The link between Celtic and this year's Rock and Roll Hall of Fame

By Euan Davidson

October 28, 2021

With a new list of inductees every year, the Rock and Roll Hall of Fame celebrates some of music’s best; and now, there’s a prominent Celtic link in the famous monument to music history.

Gil Scott-Heron will be formally inducted this Saturday. The beat poet, singer and writer, famous for songs like “The Revolution Will Not Be Televised” and “Pieces of a Man”, passed away in 2011. He was productive right until his final days, collaborating with Jamie XX for the transcendent “We’re New Here”.

It’s cool enough that one of hip-hop’s most formative influences, a man who married folk, blues, soul and jazz together in thrilling fashion, is being inducted [Rock and Roll Hall of Fame]. But it now means there’s lineage between Celtic and the Rock and Roll Hall of Fame.

On the off-chance you didn’t know, Scott-Heron’s father, Gil Heron, played for Celtic in the 1950s.

Heron, born in Kingston, Jamaica, had a brief but fruitful spell playing football in the UK. He made 5 appearances for the Bhoys, scoring twice. He was spotted in a Celtic tour of North America, where Heron had made his name playing for clubs in Detroit and Chicago [BBC Caribbean].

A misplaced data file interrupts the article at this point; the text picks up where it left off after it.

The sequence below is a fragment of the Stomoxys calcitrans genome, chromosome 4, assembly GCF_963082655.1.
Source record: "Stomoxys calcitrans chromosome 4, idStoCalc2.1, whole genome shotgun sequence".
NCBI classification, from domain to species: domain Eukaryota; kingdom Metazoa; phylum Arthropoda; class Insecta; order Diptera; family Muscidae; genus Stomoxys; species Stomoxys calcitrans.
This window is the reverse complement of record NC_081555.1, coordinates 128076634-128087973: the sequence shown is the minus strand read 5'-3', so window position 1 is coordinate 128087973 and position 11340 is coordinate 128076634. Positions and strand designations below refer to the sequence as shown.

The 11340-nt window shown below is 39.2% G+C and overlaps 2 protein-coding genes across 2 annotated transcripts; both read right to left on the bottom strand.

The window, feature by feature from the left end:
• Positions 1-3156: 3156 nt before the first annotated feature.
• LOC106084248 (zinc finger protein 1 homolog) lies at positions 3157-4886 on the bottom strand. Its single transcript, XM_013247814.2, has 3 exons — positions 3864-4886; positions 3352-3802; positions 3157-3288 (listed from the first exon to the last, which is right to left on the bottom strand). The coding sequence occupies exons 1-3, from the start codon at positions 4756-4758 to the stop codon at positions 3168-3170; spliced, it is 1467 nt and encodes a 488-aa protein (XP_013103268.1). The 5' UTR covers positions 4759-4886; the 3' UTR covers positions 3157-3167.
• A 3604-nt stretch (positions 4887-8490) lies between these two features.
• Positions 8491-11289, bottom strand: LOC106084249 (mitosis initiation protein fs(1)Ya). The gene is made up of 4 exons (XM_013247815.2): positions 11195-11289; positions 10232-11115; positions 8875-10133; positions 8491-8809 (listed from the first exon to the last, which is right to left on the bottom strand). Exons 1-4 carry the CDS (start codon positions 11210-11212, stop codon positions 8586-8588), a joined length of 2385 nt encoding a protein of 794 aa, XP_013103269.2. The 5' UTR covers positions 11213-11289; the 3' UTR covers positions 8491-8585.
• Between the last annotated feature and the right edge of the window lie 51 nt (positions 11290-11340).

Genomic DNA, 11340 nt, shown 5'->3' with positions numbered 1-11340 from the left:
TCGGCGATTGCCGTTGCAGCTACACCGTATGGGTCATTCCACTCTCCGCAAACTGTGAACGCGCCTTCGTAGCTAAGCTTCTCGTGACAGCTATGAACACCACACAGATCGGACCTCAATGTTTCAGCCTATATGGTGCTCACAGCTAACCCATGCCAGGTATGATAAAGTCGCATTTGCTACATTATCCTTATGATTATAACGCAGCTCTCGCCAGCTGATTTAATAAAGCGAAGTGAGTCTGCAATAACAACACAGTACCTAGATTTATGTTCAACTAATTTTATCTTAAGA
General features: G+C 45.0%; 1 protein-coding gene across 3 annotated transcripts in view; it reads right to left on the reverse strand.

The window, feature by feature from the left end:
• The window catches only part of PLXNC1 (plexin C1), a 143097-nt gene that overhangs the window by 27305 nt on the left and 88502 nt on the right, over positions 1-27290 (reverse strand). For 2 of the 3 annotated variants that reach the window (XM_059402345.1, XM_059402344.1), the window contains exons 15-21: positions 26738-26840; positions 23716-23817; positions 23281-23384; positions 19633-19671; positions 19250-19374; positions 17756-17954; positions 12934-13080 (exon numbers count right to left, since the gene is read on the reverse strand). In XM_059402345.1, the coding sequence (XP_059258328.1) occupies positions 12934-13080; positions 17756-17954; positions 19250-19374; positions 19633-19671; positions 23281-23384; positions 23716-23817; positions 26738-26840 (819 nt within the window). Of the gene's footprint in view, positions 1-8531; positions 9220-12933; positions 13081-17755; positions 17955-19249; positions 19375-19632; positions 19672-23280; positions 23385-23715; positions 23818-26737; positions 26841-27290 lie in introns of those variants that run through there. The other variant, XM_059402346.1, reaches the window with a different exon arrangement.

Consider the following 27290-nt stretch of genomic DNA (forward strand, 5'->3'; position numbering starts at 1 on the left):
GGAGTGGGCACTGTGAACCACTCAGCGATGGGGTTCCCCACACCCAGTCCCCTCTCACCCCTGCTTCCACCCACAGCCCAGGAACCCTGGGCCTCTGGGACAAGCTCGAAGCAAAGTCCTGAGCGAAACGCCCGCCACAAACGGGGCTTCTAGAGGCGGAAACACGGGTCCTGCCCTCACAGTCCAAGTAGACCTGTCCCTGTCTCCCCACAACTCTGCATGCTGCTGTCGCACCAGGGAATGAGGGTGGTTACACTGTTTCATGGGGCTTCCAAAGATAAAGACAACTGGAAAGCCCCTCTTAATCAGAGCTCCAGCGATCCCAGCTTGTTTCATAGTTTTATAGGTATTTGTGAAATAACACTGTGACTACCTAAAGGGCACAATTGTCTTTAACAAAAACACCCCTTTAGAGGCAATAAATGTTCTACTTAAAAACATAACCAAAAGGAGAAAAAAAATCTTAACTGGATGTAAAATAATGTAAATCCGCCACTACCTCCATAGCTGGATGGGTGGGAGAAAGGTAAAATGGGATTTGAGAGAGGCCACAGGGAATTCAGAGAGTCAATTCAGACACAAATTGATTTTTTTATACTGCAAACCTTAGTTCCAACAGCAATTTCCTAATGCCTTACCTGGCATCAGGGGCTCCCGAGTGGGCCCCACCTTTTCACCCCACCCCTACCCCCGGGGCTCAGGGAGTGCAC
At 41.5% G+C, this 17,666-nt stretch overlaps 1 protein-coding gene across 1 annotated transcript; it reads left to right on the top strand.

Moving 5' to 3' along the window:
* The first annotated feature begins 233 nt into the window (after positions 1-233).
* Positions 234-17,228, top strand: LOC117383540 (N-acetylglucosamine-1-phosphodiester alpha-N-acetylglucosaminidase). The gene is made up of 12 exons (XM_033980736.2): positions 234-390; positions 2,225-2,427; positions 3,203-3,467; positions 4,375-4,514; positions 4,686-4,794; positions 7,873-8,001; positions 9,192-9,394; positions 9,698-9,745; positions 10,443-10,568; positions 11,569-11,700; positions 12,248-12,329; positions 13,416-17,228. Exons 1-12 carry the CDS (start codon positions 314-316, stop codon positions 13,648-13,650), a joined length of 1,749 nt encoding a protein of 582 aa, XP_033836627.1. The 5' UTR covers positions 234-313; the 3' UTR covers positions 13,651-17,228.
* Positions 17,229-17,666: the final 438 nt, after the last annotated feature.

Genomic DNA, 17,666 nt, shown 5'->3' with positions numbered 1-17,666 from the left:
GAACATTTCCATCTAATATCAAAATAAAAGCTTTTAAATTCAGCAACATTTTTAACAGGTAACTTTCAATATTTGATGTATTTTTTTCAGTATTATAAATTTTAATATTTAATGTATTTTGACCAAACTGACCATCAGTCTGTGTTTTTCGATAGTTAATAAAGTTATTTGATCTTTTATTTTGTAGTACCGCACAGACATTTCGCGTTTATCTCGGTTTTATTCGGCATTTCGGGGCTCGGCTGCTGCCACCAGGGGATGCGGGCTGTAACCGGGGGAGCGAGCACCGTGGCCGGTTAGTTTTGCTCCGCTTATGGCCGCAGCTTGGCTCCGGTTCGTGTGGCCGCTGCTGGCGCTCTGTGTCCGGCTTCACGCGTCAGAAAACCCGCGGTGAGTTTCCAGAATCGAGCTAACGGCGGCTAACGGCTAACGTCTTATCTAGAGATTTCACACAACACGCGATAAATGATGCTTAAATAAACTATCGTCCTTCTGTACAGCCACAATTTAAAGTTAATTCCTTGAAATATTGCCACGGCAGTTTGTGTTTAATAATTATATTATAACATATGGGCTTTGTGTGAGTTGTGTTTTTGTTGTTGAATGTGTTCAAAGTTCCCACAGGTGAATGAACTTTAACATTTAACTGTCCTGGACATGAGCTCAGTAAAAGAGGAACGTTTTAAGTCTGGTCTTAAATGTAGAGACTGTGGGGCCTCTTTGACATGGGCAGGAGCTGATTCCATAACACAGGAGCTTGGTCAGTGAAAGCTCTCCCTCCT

On signing for Celtic, he said [BBC Caribbean]: “Gee, I was tickled. Glasgow Celtic was the greatest name in football to me.”

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Unfortunately, he didn’t stay too long at Celtic, joining Third Lanark and then Kidderminster Harriers. But the social impact he made was huge, as Celtic’s first black professional player. He also played cricket for Poloc while he was in Glasgow, before becoming a professional poet.

His work, ‘The Great Ones’ is a poem in tribute to the Celtic players he worked alongside for that brief but meaningful period of Heron’s career.

Gil Scott-Heron, Celtic, and a lineage in the Rock and Roll Hall of Fame

The love of poetry, obviously, was passed down to Gil Heron’s son.

A self-appointed “bluesologist” [New York Times], Scott-Heron had a monumental impact on music in the 20th Century. His jazz-esque compositions paved a way for beat poetry to be set to music. You could argue that the lineage of hip-hop features Scott-Heron prominently.

While Scott-Heron wasn’t quite as into football, he was still hugely aware of Celtic. That was made clear when Scott-Heron’s children visited Celtic Park in 2019 [Glasgow Times].

Photo Staff/Mirrorpix/Getty Images

It’s quite the link. And it’s one that Celtic fans have celebrated ever since Heron played for the Bhoys. Gil Heron and Gil Scott-Heron memorabilia can be found in match-day haunts like McChuills to this day.

Scott-Heron, being inducted posthumously, will be joined by a line-up of world-famous Rock and Roll Hall of Fame inductees. Kraftwerk, Tina Turner, the Foo Fighters and Jay-Z will also be welcomed into Cleveland, Ohio’s Hall of Fame this Saturday [Rock and Roll Hall of Fame].

A quite wonderful link between music heritage and Celtic Football Club.

Read more: BBC Pundits react to fantastic Kyogo goal for Celtic against Hibernian